I wanted to take a sec to share some recent Bolt Action activities that I’ve been involved in!
Rich at Chicago Terrain Factory and I ran our 2nd year of the Kursk battle at Adepticon. Check out his coverage of the event, it is excellent. We had a blast this year and I think the folks who played had a great time.
We limited the game to tanks and had a good turn out for each side. Over 20 tanks lined up and going at it. The Germans really held out this time, burning T34s everywhere!
The Fallschirmjager also made an appearance at Adepticon in the Team Tournament. We got stomped by our opponents but had a great time.
I am revising and doing some updates to the Fallschrimjager for Operation Sting 2017. I took them last year and had a good time running them. This year I am building the list around the paratroopers who fought the Canadian 3rd Division in the ruins of Ortona. The list will see a few changes including potentially adding a vehicle to the army, which wasn’t the case with the Monte Cassino version of the army.
One of the units which I am running in my half of the Bolt Action team tournament at Adepticon is a Panzer IVh. This is my armor support for the list that I am running with John for the tournament. Its been performing well in recent games, I feel that I am learning how to run a medium tank in a infantry heavy list.
Some of you may recognize this from this post where I showed some work in progress on the modeling.
Last week I picked up the excellent Warlord games Pioneer kit based on the new plastic Blitzkreig kit. These are a vast improvement over the previous plastic set. The metal parts that allow you to make interesting pioneer models as well are excellent. These include more equipment on their backpacks, some new heads, and additional and more characterful weapon options. These guys are the latest addition to my force for the Adepticon team tournament which I am participating in with John at Plastic Legions.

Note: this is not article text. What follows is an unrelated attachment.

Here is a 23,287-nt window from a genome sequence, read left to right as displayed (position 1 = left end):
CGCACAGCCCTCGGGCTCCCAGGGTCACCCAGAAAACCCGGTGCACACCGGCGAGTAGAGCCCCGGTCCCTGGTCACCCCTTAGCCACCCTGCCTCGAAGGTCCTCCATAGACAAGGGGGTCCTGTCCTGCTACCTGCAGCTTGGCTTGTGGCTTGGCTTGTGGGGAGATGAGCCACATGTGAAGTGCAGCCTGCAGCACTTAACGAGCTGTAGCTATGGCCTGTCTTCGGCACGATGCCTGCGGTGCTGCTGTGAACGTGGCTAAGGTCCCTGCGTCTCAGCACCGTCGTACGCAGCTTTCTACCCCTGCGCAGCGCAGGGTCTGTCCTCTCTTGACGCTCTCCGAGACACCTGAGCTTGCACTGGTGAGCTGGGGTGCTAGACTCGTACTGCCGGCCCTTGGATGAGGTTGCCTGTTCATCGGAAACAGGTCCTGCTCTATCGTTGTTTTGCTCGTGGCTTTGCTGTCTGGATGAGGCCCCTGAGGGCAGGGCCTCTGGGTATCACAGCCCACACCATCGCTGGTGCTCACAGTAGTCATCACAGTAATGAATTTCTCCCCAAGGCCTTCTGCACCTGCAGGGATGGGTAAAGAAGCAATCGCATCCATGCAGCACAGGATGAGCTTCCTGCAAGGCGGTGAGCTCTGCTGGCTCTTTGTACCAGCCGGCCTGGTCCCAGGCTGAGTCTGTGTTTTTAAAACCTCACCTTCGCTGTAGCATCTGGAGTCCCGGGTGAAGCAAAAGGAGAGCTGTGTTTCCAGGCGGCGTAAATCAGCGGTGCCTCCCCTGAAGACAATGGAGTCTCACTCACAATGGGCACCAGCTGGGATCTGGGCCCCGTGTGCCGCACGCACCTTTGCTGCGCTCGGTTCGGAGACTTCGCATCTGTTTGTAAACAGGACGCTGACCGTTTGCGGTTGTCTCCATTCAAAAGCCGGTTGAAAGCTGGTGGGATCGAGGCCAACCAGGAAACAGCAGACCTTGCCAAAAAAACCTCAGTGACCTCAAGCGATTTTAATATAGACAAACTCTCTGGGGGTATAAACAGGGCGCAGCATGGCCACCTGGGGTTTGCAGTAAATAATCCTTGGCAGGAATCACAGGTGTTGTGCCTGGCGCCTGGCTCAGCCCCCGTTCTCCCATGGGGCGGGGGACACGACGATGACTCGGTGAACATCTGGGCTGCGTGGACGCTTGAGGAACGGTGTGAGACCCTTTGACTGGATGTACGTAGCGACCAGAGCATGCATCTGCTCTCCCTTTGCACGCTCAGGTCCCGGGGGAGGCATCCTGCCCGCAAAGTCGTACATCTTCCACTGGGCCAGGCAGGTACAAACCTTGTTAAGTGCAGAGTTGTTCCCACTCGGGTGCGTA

I wanted to update the look of some of these guys to give the unit a bit more of a mid-war period look, with camo smocks, and helmet covers. Three of the models which I modified are shown here to give you an idea what I have been up to.
I don’t know too much about the ‘pole explosives’ which some pioneers used blow up hard to reach places. Some photo reference shows that it is essentially a box on a stick. I added some wiring to give an impression how a pioneer may set the explosive off after put into position. This is largely my design, I’ve not found any examples of these sorts of triggers on these things, but I get the impression that they are sort of ad-hoc, so they may come in all shapes and configurations.
This guy may be a NCO, or simply a trooper with an SMG. He has the camo smock that the Panzergrenadier units were occasionally given, especially as the war went on.
Last but certainly not least is the flamethrower! I also took some liberties with the design of this figure’s modifications as well. Its only somewhat modeled after the flamethrower which comes with the pioneer kit. I made some changes which suited me when modeling this. Now I can run two units with flamethrowers which should be pretty sweet in upcoming games!
A local Bolt Action tournament called Operation Sting is happening this weekend, and I have a few models to finish up for the event. I’ve been getting back into an early morning painting routine which has been helping in getting stuff done. I was able to make some progress on the StuH 42 which I am very excited about. The plan is to get it to the same point as the SdKfz 222, which is about 95% done, and then to move on to some other touch ups that need to be done.
In addition to the Stuh 42, I will need to wrap up some basing and some details on a heavy mortar team. Tomorrow I am meeting up with my buddy John to play a practice game with our tournament lists!